Interdisciplinary Major in Computer Science

Distinguished Majors Program


Bachelor of Arts Computer Science majors who have completed 18 credit hours towards their major and who have a cumulative GPA of 3.4 or better may apply to the Distinguished Majors Program. Students who are accepted must complete a thesis based on two semesters of empirical or theoretical research. The Distinguished Majors Program features opportunities for students and advisors to collaborate on creative research; it is not a lock-step thesis program with strict content requirements. Upon successful completion of the program, students will likely be recommended for a baccalaureate award of Distinction, High Distinction, or Highest Distinction.

Distinguished Majors Program Requirements

Students applying to the DMP must have a minimum cumulative GPA of 3.4 and have completed 18 credit hours towards their Computer Science major by the end of the semester in which they apply. These 18 credit hours can can come from: (Exceptions to the 18 credit hours rule may be granted at the discretion of the Distinguished Majors Program Director.)

In addition to the normal requirements for the computer science major, they must register for two semesters of supervised research (CS 4998 for 3 credits each semester). Students may apply to the DMP before completing this supervised research, but students must complete the supervised research to complete the DMP. Based on their independent research, students must complete, to the satisfaction of their advisor and the Distinguished Major Program Director, a project at least one month prior to graduation.

Please note: The CS 4998 DMP credits do not apply towards the credit hours required for the major. That is, they cannot be used to fulfill any requirement listed on the BACS curriculum.

Please note: CS 4998 was known as CS 495 in the three-digit numbering system. They are interchangeable.

When To Apply

Students must apply by the third semester prior to graduation. Spring graduates must have their applications in by March 31st of the year before graduation. Winter graduates, must have their applications in by October 31st of the year before the winter graduation.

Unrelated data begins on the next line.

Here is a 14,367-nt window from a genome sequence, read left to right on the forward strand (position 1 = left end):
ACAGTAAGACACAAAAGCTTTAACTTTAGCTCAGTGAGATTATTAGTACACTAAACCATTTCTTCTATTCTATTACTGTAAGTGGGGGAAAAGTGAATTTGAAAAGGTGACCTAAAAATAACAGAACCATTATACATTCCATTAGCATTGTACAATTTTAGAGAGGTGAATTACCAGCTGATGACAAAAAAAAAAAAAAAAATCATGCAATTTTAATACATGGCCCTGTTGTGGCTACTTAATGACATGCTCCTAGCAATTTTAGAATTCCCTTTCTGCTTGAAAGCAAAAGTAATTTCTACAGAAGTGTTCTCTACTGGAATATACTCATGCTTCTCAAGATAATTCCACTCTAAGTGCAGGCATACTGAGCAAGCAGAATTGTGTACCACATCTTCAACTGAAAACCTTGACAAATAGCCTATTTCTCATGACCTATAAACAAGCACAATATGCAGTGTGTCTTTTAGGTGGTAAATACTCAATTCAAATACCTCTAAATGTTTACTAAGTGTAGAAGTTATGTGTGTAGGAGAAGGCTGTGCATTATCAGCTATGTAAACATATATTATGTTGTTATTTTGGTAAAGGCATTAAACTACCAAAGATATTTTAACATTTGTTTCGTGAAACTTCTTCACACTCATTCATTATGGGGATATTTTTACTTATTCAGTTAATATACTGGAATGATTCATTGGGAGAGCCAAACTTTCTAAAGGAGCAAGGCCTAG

Note that applying to the program occurs relatively early in the research process.

How To Apply

We urge students to apply for the distinguished majors program in consultation with one or more faculty members. Students seeking to enter the program should complete the following steps:
  1. Decide on a project.

    Before applying to the DMP, students should decide what project they would like to complete in the program. They should compose a general description of the project, including what type of research they will complete (e.g., empirical, theoretical, analytical, etc.) and what the final product will be (e.g., thesis, tool, etc.). The project proposal need not be very detailed as long as the essential elements are in place. All projects should include a review of relevant previous work and all projects should involve some original research. There are no formal guidelines (e.g., length, format, etc.) for what constitutes an acceptable project; the advisor and the Distinguished Majors Program Director must be satisfied.

  2. Enlist a thesis advisor and second reader.

    Next, students must secure a thesis advisor and reader for the DMP project. Many students become involved in research well before the DMP application process --- some as early as their first year at UVa.

    The thesis advisor should be selected from the computer science faculty. (Exceptions to this rule may be granted at the discretion of the Distinguished Majors Program Director.) Research and general (teaching) faculty are equally acceptable. The selected faculty should sign the application form after approving the project proposal. The student and the advisor should discuss the proposed research together; questions such as "what makes good research in this field?" and "what intermediate output should I deliver and when?" should be decided between the student and advisor.

    Westley Weimer will help interested students to find thesis advisors.

    Your thesis advisor may be able to help you select a second reader based on your interests and your project proposal.

    The second reader should be a faculty member most suited to assess the quality and context of your work. If possible, a non-CS faculty member from the College of Arts and Sciences should be chosen. However, CS faculty members are also acceptable. A third reader can be selected from any field if it would be beneficial to do so (for example, for a highly specific thesis topic that would be most thoroughly understood by someone in that field); this third reader serves in an advisory capacity but does not formally evaluate the student's work.

  3. Submit.

    Complete the application form:

    Submit the application form to the Bachelor of Arts in Computer Science Distinguished Majors Program Director. Materials may be delivered to Westley Weimer in Olsson 219 or left at the Olsson Hall Front Desk. After reviewing the proposals, notification will be sent out regarding acceptances.